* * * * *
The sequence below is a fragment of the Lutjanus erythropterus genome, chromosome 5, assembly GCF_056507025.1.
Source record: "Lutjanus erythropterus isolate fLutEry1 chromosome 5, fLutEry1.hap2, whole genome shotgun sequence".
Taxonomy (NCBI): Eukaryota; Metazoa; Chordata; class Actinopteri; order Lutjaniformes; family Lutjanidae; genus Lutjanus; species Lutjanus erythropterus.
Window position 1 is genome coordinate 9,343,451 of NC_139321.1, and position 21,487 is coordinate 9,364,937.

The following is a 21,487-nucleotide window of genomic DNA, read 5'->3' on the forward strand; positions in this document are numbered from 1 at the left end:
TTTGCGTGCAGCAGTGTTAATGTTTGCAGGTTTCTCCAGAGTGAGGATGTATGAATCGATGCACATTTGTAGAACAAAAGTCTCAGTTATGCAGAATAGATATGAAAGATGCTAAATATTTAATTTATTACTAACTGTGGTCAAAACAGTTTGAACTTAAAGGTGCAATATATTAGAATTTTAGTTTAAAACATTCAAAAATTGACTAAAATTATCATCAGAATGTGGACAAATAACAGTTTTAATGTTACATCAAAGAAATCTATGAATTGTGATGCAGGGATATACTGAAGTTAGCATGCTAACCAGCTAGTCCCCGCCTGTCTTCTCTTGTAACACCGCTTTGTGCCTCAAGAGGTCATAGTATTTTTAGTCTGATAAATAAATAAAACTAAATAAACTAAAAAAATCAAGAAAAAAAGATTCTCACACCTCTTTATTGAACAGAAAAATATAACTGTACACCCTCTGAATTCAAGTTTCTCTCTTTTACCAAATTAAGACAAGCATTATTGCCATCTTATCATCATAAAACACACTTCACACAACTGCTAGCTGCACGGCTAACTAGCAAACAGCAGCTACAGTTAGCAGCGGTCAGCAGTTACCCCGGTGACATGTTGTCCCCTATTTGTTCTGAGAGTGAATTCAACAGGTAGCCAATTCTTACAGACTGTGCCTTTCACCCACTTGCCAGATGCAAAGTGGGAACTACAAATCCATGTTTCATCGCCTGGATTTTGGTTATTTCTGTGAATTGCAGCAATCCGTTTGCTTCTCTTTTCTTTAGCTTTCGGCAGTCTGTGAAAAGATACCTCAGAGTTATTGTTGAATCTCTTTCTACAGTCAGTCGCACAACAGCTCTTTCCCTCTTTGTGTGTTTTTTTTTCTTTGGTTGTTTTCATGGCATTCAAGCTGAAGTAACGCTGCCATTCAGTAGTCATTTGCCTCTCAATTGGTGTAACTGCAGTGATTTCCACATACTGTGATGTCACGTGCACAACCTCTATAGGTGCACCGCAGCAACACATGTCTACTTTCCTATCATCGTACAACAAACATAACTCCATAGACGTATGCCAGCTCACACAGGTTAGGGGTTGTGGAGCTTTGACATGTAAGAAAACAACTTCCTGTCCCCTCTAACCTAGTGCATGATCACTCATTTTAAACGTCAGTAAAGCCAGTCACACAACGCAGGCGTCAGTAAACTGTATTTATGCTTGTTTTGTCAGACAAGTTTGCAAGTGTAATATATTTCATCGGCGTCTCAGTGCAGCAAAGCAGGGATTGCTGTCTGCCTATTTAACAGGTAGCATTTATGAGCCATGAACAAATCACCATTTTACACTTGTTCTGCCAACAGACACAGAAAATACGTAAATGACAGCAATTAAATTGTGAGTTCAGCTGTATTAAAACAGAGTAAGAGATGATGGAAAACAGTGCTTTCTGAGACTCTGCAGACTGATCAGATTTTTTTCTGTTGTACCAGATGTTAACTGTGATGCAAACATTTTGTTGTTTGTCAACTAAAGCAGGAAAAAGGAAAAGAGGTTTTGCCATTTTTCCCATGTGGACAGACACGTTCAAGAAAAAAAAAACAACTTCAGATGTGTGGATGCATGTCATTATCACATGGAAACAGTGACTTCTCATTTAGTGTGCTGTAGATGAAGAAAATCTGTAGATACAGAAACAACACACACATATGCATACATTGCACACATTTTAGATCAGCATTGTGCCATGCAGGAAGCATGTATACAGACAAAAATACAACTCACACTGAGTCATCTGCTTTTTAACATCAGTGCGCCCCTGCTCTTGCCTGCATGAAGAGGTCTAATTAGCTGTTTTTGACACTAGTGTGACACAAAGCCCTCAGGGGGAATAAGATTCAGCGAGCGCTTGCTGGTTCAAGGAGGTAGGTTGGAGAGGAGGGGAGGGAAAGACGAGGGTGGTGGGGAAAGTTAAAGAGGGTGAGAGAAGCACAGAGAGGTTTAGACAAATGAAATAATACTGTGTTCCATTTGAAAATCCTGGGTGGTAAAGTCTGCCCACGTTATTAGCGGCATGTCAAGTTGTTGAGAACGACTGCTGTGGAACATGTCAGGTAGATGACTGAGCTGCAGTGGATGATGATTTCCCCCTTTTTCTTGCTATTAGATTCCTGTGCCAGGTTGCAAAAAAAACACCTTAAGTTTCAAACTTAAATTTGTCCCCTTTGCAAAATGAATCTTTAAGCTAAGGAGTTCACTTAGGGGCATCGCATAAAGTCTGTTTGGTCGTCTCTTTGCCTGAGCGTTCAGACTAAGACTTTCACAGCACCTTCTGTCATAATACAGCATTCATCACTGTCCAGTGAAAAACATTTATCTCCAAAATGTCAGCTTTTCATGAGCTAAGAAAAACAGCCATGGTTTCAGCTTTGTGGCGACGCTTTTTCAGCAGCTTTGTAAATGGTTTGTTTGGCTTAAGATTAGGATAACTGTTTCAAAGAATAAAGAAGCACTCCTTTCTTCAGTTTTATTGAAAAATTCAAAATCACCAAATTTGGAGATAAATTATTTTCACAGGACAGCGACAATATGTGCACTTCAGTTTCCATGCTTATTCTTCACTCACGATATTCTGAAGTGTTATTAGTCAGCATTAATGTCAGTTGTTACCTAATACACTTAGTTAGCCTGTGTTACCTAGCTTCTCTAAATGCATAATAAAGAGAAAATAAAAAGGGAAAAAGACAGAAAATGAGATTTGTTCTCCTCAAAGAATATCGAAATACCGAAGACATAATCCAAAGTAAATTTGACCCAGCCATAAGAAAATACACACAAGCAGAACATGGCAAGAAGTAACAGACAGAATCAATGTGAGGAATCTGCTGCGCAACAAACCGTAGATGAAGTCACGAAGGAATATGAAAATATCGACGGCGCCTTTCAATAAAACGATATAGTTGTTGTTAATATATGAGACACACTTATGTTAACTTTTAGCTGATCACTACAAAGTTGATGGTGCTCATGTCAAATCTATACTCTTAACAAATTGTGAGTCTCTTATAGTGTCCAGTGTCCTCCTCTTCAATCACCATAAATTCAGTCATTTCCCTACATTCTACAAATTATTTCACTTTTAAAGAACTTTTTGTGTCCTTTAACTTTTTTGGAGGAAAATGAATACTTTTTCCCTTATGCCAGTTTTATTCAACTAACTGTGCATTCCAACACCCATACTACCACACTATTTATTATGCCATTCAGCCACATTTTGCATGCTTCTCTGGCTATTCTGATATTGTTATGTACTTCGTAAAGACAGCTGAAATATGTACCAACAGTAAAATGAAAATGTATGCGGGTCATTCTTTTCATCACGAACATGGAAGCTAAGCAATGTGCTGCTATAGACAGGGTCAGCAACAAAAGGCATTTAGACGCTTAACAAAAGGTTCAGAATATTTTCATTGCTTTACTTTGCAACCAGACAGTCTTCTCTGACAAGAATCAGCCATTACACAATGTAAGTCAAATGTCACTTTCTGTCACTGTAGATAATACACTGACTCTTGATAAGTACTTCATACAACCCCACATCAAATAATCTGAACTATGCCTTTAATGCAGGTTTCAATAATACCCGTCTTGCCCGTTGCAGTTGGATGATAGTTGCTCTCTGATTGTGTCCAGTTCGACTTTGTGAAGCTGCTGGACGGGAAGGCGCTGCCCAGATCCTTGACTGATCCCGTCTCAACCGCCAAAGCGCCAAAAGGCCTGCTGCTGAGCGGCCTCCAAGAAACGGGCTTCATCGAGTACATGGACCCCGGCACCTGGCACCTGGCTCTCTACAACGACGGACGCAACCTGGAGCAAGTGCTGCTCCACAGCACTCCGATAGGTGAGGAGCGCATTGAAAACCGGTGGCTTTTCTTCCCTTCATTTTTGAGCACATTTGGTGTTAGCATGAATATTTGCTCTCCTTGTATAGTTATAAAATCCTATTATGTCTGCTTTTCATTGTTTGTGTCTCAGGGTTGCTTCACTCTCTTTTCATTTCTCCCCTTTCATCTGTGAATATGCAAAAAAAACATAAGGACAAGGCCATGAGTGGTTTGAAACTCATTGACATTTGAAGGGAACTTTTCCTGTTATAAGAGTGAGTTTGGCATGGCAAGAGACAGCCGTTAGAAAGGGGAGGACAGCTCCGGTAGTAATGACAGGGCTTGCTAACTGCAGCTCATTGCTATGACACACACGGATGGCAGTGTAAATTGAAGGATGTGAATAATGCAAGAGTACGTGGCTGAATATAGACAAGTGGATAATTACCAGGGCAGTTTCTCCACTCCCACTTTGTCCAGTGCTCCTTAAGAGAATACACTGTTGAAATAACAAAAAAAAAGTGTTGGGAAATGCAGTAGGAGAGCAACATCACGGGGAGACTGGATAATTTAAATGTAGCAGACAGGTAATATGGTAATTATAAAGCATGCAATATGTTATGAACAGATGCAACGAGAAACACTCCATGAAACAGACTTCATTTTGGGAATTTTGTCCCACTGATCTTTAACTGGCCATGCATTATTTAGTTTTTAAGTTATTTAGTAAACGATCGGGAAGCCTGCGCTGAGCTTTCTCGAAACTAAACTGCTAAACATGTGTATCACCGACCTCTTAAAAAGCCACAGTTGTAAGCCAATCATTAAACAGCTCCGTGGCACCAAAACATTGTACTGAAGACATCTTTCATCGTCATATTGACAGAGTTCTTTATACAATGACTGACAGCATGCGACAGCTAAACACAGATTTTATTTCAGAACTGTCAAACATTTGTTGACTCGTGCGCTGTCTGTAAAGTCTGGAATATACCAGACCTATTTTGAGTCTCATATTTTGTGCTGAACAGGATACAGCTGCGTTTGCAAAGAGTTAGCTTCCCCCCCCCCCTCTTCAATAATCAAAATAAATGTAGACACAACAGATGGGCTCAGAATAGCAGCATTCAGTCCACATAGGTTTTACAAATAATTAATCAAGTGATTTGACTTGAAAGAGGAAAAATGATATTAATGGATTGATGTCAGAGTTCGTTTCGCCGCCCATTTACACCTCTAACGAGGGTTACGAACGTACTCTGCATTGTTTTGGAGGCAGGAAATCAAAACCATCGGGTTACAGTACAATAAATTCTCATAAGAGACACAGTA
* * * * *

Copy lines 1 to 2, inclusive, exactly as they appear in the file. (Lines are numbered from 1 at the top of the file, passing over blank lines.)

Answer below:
The sequence below is a fragment of the Lutjanus erythropterus genome, chromosome 5, assembly GCF_056507025.1.
Source record: "Lutjanus erythropterus isolate fLutEry1 chromosome 5, fLutEry1.hap2, whole genome shotgun sequence".